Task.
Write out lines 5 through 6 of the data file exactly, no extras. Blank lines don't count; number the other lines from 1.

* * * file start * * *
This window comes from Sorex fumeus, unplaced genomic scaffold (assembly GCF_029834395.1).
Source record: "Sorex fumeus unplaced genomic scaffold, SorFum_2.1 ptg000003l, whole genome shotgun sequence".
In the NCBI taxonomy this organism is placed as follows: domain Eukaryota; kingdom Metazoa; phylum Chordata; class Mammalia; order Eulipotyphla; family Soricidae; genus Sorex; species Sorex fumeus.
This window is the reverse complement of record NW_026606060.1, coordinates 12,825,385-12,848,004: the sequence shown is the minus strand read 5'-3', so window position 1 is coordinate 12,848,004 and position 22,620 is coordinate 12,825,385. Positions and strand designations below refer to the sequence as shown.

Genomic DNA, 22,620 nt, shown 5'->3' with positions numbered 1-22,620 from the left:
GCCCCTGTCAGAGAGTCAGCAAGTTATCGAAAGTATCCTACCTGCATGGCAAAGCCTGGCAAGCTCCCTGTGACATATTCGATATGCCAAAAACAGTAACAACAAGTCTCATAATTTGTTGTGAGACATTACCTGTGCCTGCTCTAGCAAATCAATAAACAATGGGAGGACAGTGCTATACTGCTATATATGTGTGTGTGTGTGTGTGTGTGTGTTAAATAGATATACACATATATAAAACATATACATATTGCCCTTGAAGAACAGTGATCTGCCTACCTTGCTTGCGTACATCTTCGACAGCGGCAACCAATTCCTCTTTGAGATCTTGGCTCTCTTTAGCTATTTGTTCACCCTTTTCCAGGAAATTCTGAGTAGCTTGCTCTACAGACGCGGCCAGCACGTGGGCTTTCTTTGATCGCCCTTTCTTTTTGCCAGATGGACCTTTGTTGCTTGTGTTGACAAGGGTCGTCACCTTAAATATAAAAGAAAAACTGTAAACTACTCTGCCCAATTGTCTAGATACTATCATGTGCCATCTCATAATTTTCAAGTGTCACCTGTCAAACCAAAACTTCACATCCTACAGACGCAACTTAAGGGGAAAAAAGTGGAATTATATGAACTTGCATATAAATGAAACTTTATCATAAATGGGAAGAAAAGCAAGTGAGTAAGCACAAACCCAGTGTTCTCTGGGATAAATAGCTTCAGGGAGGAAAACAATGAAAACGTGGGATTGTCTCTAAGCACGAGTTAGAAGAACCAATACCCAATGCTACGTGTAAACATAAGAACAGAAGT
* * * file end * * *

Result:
Genomic DNA, 22,620 nt, shown 5'->3' with positions numbered 1-22,620 from the left:
GCCCCTGTCAGAGAGTCAGCAAGTTATCGAAAGTATCCTACCTGCATGGCAAAGCCTGGCAAGCTCCCTGTGACATATTCGATATGCCAAAAACAGTAACAACAAGTCTCATAATTTGTTGTGAGACATTACCTGTGCCTGCTCTAGCAAATCAATAAACAATGGGAGGACAGTGCTATACTGCTATATATGTGTGTGTGTGTGTGTGTGTGTGTTAAATAGATATACACATATATAAAACATATACATATTGCCCTTGAAGAACAGTGATCTGCCTACCTTGCTTGCGTACATCTTCGACAGCGGCAACCAATTCCTCTTTGAGATCTTGGCTCTCTTTAGCTATTTGTTCACCCTTTTCCAGGAAATTCTGAGTAGCTTGCTCTACAGACGCGGCCAGCACGTGGGCTTTCTTTGATCGCCCTTTCTTTTTGCCAGATGGACCTTTGTTGCTTGTGTTGACAAGGGTCGTCACCTTAAATATAAAAGAAAAACTGTAAACTACTCTGCCCAATTGTCTAGATACTATCATGTGCCATCTCATAATTTTCAAGTGTCACCTGTCAAACCAAAACTTCACATCCTACAGACGCAACTTAAGGGGAAAAAAGTGGAATTATATGAACTTGCATATAAATGAAACTTTATCATAAATGGGAAGAAAAGCAAGTGAGTAAGCACAAACCCAGTGTTCTCTGGGATAAATAGCTTCAGGGAGGAAAACAATGAAAACGTGGGATTGTCTCTAAGCACGAGTTAGAAGAACCAATACCCAATGCTACGTGTAAACATAAGAACAGAAGT